We took each team's best-projected hitter at each position, even if a team plans to start someone else, in order to take the human element out of the process. No effort was made to account for the production of replacement or bench hitters, because it all just got too complicated, and the whole point here was to use something other than our subjective opinion to predict the league.
For pitchers, we did our best to projected the starting 9 plus the best bench pitcher, to better reflect how teams actually use their staffs in this league. We should also say that these standings are incredibly close in places; one change in a closer job can (and has) moved the predictions around pretty good.
Now, here are the three major problems with all this.
Problem: The system chokes on injury and risk.
Take A-Rod. PECOTA sensibly takes a bite out of his projected production to account for his existing injury. But he still has the best projected full-season line of any 3B on his owner's roster. So A-Rod's line goes into the projection. However, by doing so the projection entirely omits the production the team will get from whatever random guy they plug in until A-Rod is healthy. This means that team's counting stats will be understated, and its rate stats might be overstated. This hurts more for stud offensive players, because each has 4 counting stats and 1 rate stat, than it does for pitchers, who have 2 real counting stats and 2 rate stats.
Similarly, PECOTA takes a bite out of the projection of players who are big injury risks going forward. This especially hurts pitchers, as they tend to have larger risk profiles. So if a guy has a 60% chance of blowing out his arm, PECOTA docks about 60% of his counting stats. Again, while that approach makes some sense, it doesn't factor in replacement performance.
Along those same lines, the system probably underrates stars-and-scrubs teams by assuming that they'll roll with the same scrubs all year rather than sort through the waiver wire for a guy having a fluke year.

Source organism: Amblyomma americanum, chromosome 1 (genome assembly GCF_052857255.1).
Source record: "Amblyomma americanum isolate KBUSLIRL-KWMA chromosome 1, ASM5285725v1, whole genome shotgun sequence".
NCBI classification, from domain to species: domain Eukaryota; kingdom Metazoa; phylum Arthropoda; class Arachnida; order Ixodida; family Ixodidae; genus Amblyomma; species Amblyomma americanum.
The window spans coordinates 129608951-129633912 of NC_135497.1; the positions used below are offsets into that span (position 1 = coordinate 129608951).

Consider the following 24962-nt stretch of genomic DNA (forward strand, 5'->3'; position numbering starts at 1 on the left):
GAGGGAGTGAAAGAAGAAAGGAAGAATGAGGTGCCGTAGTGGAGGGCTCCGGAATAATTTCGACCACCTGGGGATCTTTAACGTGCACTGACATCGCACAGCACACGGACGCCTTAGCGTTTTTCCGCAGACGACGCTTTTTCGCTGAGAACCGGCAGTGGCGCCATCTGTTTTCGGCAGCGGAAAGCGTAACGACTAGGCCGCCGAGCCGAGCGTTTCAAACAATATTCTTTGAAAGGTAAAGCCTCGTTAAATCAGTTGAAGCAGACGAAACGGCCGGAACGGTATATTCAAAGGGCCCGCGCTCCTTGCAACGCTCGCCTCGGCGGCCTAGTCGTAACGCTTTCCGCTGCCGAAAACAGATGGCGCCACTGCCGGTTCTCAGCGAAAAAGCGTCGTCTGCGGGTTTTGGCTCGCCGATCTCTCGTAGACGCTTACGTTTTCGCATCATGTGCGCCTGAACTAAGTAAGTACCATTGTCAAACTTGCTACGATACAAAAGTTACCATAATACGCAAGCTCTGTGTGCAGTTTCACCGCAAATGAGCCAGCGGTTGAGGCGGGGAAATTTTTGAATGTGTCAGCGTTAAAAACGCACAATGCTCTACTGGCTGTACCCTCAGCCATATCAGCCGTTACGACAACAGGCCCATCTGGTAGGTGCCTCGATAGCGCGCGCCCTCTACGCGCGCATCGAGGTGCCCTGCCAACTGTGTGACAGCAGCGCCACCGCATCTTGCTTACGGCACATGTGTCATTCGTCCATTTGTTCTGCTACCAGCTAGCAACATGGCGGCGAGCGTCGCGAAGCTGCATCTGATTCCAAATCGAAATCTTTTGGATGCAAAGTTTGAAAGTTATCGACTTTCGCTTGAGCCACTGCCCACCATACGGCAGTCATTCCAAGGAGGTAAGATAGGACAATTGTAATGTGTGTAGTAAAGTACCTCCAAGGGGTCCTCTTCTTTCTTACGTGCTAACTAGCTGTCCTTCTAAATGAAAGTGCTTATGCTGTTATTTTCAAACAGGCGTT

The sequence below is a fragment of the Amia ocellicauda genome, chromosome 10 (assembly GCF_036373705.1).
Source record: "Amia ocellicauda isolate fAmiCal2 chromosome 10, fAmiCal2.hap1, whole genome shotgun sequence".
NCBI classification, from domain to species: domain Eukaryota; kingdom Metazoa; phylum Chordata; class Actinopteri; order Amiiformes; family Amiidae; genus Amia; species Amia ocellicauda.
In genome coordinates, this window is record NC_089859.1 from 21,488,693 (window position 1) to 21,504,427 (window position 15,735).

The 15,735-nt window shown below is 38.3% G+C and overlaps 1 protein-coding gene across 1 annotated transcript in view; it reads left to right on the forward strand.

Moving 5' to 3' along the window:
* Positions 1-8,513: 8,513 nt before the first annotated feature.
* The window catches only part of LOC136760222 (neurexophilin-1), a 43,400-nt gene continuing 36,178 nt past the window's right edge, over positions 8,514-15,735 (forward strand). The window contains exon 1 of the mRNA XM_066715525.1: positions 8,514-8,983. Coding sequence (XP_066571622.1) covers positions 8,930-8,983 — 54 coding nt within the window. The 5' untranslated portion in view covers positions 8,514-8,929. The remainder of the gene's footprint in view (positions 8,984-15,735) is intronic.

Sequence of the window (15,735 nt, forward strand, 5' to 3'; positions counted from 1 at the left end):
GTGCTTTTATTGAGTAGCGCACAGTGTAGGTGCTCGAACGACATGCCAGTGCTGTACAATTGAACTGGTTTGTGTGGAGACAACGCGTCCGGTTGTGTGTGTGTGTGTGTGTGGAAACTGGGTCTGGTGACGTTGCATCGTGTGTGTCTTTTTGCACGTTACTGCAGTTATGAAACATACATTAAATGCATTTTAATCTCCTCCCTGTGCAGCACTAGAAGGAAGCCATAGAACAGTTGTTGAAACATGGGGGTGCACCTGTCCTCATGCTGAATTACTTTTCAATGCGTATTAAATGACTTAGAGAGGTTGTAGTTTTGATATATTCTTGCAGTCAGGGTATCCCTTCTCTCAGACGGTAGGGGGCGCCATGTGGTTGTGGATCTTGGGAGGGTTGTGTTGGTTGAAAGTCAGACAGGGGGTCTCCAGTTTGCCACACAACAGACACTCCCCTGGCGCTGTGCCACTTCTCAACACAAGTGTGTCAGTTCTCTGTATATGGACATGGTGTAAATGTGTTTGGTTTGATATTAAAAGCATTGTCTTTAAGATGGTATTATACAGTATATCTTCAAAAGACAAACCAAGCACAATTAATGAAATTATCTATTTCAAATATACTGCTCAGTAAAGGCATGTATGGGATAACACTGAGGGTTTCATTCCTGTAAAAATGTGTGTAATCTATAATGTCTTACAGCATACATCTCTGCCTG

The point is that the system underrates the chances of high-risk, high-reward teams. So bear that in mind when you see the projected standings.
Problem: The system does not factor in owner performance.
Good owners can add value in two ways. They can manage well, taking the guys on their roster and mixing and matching them to best effect. Or they can GM well, adding to their roster through pickups and trades. Since we have no idea what will happen on either of those fronts, the predictions just take the rosters as given. The projections show what the likely outcome would be if we all set our lineups on Opening Day and then came back in October to see who won. If you don't like your prediction, well, go manage your way up.
Problem: PECOTA likes what PECOTA likes.
PECOTA has a good reputation. However, it isn't perfect. It has its darlings (like Matt Wieters and A.J. Burnett) and bete noires (like Ichiro, who PECOTA seems to think will be crushed by a falling piano at some point this year, and David Ortiz, who it thinks is cooked). Projections are only as good as the inputs used to generate them; if you think PECOTA is dumb, you'll think the projections are dumb.
With all that in mind, we present the PECOTA-projected Wankdorf standings for the upcoming season:
|It's Enrico Palazzo||47||41.5||88.5|
|Wu Tang Financial||46||42||88|
|Evil League of Evil||35||38||73|
|The Loose Bowels||34||33||67|
|The Spam Avengers||29.5||24||53.5|
|Elbow Your Funicular?||25||25.5||50.5|
|Le Dupont Torkies||32.5||16||48.5|
If you don't like them, go to Russia. Or just call Baseball Prospectus and yell at them. IEP, pressure's on you.
Edit--by popular request, here are the raw totals PECOTA came up with.